The 2014 York County Municipal Solid Waste Management Plan is a non-substantial revision of the 1991 York County Municipal Solid Waste Management Plan. This revision will serve as the most in-depth review of waste management and recycling practices in York County since 1991. This revision evaluates the effectiveness of the existing Plan and reviews York County’s ability to implement the tenets upon which it was based. From those findings, certain components may be revised and programs may be altered to complement the current regulatory climate, the changing demographics, the characteristics of the waste stream and the resources of York County.
Planning for municipal solid waste management in York County has occurred in some fashion for more than 40 years. Many of the early plans were efforts to coordinate the waste management responsibilities of the municipalities. These had minimal effect, because the county had no statutory powers of enforcement. The Municipal Waste Planning, Recycling and Waste Reduction Act of 1988 (Act 101), for the first time, shifted the authority for municipal waste management to the county. In turn, the county was provided with the option of designating an agent to assume those powers and fulfill those responsibilities. York County designated as its agent the York County Solid Waste and Refuse Authority as its agent.
The efforts of the Authority to implement the Plan have produced tangible and substantial results throughout the years. The Plan provided numerous benefits to York County. By developing disposal capacity in a state of the art waste-to-energy facility, the county and Authority ensured its citizens fair and equitable disposal costs and increased protection from future potential environmental liabilities. By monitoring collection and disposal practices, it reduced the occurrence of illegal dumping in the county, thus enhancing public health and safety. The combination of mandated and voluntary recycling initiatives conserved valuable natural resources.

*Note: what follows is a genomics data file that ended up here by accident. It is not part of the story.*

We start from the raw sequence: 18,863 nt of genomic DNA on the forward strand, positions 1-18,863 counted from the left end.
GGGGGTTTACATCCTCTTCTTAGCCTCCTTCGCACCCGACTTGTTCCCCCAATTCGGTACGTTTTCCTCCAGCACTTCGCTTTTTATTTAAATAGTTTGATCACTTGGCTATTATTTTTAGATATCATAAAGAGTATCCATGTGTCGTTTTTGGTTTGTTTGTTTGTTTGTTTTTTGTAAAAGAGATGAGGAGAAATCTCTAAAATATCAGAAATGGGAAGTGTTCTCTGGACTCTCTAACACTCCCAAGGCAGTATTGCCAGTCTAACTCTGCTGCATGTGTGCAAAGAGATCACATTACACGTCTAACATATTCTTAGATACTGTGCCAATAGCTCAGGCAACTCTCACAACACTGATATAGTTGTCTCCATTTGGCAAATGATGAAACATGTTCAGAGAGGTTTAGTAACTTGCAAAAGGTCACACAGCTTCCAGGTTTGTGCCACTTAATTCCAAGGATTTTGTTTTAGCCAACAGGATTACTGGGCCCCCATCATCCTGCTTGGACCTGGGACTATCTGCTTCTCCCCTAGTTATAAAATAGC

The Plan outlines the step-wise process from fact finding through analyses to final recommendations. It also provides a schedule by which the revised Plan will be implemented. The Plan is comprised of twelve chapters:
Chapter 1 of the Plan discusses York County’s current waste stream characteristics, reported and estimated waste quantities and material types and projections of the waste stream over the next 25 years. The chapter also examines general demographic data which may influence waste collections, waste disposal and type of materials disposed of in future years.
Chapter 2 documents the current collection and disposal practices throughout the county. It identifies transporters of different types of municipal waste. It also provides data on the ultimate disposition of various York County municipal waste components. Lastly, it discusses the degree to which York County competes for disposal capacity with other entities.
Chapter 3 projects the future waste generation and disposal capacity that will be required by York County for the next 25 years.
Chapter 4 presents the overall performance of recycling programs currently operating throughout York County and compares the county’s efforts to similar programs implemented in other areas of the United States.
Chapter 5 offers the analysis and reasoningbehind selections made during the planning process for enhancing the comprehensive waste management system in York County.
Chapter 6 affirms York County’s long term commitment to manage its waste by recovering energy from garbage and reducing trash to a small volume of combustion ash. It also discusses the role of the York County Resource Recovery Center in mitigating climate change and describes future site improvements.
Chapter 7 identifies the York County Solid Waste and Refuse Authority as the agency that will assure that the final recommendations of the Plan are carried out according to the implementation strategy.
Chapter 8 discusses the disposal, composting and recycling facilities, equipment and programs currently owned and operated by public sector organizations (county and municipal) in York County. In addition, it may recommend future public facilities that might be developed.
Chapter 9 explains the legal documents necessary to implement and enforce specific elements of the approved York County Municipal Solid Waste Management Plan. These include contracts, ordinances, rules, regulations, and other related information.